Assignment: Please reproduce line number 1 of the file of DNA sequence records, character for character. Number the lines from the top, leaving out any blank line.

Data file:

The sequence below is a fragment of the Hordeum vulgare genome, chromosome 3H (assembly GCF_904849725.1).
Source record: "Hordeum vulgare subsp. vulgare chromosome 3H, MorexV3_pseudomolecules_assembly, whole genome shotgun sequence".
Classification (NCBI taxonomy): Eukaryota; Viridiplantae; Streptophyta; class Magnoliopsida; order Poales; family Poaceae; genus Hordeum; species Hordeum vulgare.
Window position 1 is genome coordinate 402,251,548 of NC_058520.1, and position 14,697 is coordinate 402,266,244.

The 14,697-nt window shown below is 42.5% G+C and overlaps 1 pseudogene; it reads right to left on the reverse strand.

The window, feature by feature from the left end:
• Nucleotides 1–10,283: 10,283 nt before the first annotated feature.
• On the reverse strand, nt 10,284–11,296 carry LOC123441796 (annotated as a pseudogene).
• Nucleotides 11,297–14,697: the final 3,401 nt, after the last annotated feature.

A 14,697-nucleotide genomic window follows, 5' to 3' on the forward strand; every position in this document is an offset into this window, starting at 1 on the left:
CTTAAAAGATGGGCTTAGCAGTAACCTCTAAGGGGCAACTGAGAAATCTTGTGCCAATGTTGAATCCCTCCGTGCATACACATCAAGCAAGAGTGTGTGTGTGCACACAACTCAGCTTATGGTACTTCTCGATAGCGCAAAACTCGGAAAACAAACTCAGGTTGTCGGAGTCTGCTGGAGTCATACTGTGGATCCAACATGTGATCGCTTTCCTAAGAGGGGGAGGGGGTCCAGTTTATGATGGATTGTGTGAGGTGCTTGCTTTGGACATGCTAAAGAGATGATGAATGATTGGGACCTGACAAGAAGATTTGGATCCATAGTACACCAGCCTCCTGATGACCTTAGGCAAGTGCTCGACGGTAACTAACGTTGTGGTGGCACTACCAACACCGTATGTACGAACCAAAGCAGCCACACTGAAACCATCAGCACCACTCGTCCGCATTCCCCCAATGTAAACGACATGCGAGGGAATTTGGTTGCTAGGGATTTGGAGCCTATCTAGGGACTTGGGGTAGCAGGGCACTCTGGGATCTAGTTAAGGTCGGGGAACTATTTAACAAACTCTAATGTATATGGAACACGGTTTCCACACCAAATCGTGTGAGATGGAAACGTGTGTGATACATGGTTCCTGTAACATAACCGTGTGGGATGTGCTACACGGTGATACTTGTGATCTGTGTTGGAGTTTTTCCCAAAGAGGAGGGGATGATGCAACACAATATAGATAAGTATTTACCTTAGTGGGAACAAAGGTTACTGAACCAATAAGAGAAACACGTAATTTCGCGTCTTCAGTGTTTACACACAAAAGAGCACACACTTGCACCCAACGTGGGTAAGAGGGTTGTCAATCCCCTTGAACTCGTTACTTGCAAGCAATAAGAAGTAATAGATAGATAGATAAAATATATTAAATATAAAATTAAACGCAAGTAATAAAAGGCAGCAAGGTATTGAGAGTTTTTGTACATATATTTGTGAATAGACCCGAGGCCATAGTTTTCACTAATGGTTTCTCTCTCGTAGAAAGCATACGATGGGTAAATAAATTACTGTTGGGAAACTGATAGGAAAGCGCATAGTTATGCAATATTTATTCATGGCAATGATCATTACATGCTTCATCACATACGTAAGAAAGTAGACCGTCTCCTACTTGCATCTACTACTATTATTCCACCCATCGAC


The sequence below is a fragment of the Hordeum vulgare genome, chromosome 3H (assembly GCF_904849725.1).